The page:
Let’s give a big welcome to the lovely and talented, Mia Marlowe–who was willing to spill 5 Things your might not know about her.
1) Did you have a nickname growing up? When I was in middle school, my friends called me “Granny.” I hope it because of my glasses! But I think it may have been because I’m the sort who likes to take care of people and make sure they’re okay. I love my family, but also like the idea that friends are the family you choose for yourself.
2) How do you pick the names of your Heroes/Heroines? Since I write historicals, I’m always looking for interesting period names. This may seem a little morbid, but old cemeteries are great sources for names. When I lived in Boston, I always took a notepad with me when we walked the Freedom Trail. I found Waitstill Trott, a terrific name for a housekeeper, in the same cemetery where Paul Revere rests.
Sometimes I ask for suggestions from my Facebook friends. One of them offered up Greydon Quinn, the name I used for my hero in Touch of a Thief!
3) Since romance authors always write about falling in love, when and how did you discover you were in love? I met my DH in college when we were both in the choir. Sometimes the director would have us stand in a circle around the room instead of sitting in rows, and my future husband and I found ourselves singing to each other across the room.
But there was a problem. I already had a steady guy. My DH however, was not deterred. He called to ask if I’d like a ride to some of our extra choir practices. Then he started asking me to other things. Of course, I declined because I was not that kind of girl! He didn’t give up.
After several months of that, the semester was ending and my future DH was planning on taking a year off school to travel. He’d become important to me even without going out and I just knew I’d never see him again if I didn’t do something. So, I broke it off with Mr. Not-Right and, against all my home training, I called the future love of my life and I asked him out.
4) What’s your strongest/most productive writing habit? I’m very goal-oriented. A deadline motivates me. So with each book, I plan out my writing, so many words per day, so many per week, etc. I write pretty much 8-5 during the week and use weekends to play catch up if I need to. Sticking with a schedule keeps me from panic because I know, barring something totally unforeseen, the story is where it needs to be at every step along the way.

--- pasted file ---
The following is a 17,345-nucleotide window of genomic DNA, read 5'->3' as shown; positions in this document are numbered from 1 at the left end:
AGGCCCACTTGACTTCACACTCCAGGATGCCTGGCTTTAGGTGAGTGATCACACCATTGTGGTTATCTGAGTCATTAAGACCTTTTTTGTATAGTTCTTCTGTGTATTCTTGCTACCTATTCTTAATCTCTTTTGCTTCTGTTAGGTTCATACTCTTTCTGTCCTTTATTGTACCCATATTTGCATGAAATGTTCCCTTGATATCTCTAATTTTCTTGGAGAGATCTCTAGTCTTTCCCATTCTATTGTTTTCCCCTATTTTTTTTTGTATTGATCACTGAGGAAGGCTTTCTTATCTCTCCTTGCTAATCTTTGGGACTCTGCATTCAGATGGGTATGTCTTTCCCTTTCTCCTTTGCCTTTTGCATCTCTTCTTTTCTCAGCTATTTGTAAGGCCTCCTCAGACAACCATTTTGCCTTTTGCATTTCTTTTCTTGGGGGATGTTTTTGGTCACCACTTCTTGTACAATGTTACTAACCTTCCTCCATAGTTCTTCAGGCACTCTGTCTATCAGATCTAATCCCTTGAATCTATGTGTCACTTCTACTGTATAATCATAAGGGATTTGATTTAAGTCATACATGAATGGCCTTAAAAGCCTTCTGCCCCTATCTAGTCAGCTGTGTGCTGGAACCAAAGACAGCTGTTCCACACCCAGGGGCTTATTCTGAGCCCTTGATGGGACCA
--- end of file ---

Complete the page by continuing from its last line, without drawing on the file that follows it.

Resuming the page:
5) Where is the strangest place a story idea came to you from? The kernel of my newest release, Once Upon a Plaid, came from something that happened to my sister. She decided to become a gestational surrogate for a childless couple. I’m ashamed to admit I tried to talk her out of it because I was concerned for her health. She’d already given birth to 4 kids of her own, but the in vitro procedure required so many hormone shots, it gave me pause.
Anyway, it made me wonder what a couple in 16th century Scotland might do when confronted with an empty cradle. There was no such thing as legal adoption then and the technical advances we enjoy would have seemed like witchcraft to them. So the story of William and Katherine grew in my mind—a couple who have to learn whether their circle of two is enough. Many tears fell on the keyboard for this one.
Oh! And after a high risk pregnancy and a very difficult birth, my sister placed healthy twins into a grateful couple’s arms. Is she heroine material or what?
Mia and her publisher, Sourcebooks, have a giveaway going right now. Here is the entry form for you to enter: